Its official, President Gudni Th Johannesson likes Cod as a pizza topping but dislikes pineapple. By remarking that he would ban pineapple on pizza if he had the power to do so, Iceland’s president stirred up an international media storm and fierce discourse, for and against pineapple as a pizza topping both on social media and in comments on international online news outlets.
Generating thousands of comments and polarizing readers of Guardian, Washington Post, Huffington post, NBC26 and CNN to name only a few. The controversy has become known as “Pineapple pizza gate” spurred by his remark: “I would ban pineapple-pizza if I had the power to set laws”
A satirical petition was promptly launched urging the president to resign because of his extreme views on pizza toppings and according to a DV report, 53 individuals have signed it. He since went back on his statement and took to social media posting the following “statement on the pizza-controversy” on his Facebook.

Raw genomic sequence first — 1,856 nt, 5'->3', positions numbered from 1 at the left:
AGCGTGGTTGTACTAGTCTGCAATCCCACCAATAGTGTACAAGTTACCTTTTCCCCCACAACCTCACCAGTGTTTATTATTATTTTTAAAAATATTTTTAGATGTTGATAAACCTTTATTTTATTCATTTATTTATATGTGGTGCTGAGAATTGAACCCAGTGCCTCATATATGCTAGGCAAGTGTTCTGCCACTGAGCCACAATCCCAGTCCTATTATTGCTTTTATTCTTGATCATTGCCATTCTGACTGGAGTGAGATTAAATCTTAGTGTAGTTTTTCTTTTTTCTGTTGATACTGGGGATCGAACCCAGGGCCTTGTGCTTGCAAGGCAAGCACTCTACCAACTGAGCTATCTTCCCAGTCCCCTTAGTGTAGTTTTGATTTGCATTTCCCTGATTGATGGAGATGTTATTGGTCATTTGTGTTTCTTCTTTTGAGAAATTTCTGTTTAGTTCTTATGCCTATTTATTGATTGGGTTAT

“I like pineapples, just not on pizza. I do not have the power to make laws, which forbid people to put pineapples on their pizza. I am glad that I do not hold such power. Presidents should not have unlimited power. I would not want to hold this position if I could pass laws forbidding that which I don´t like. I would not want to live in such a country. For pizzas, I recommend seafood.”
President Johannesson has become beloved in Iceland. A former History Professor at the University of Iceland, his approachable and sympathetic approach to office has won the heart of the country. He turned down a pay raise, and then donates 10% of his salary to charity. Shortly after assuming office he also became the first President of any country to march in a Gay Pride parade and he welcomed refugees from Syria in his home with his family to welcome them to the country.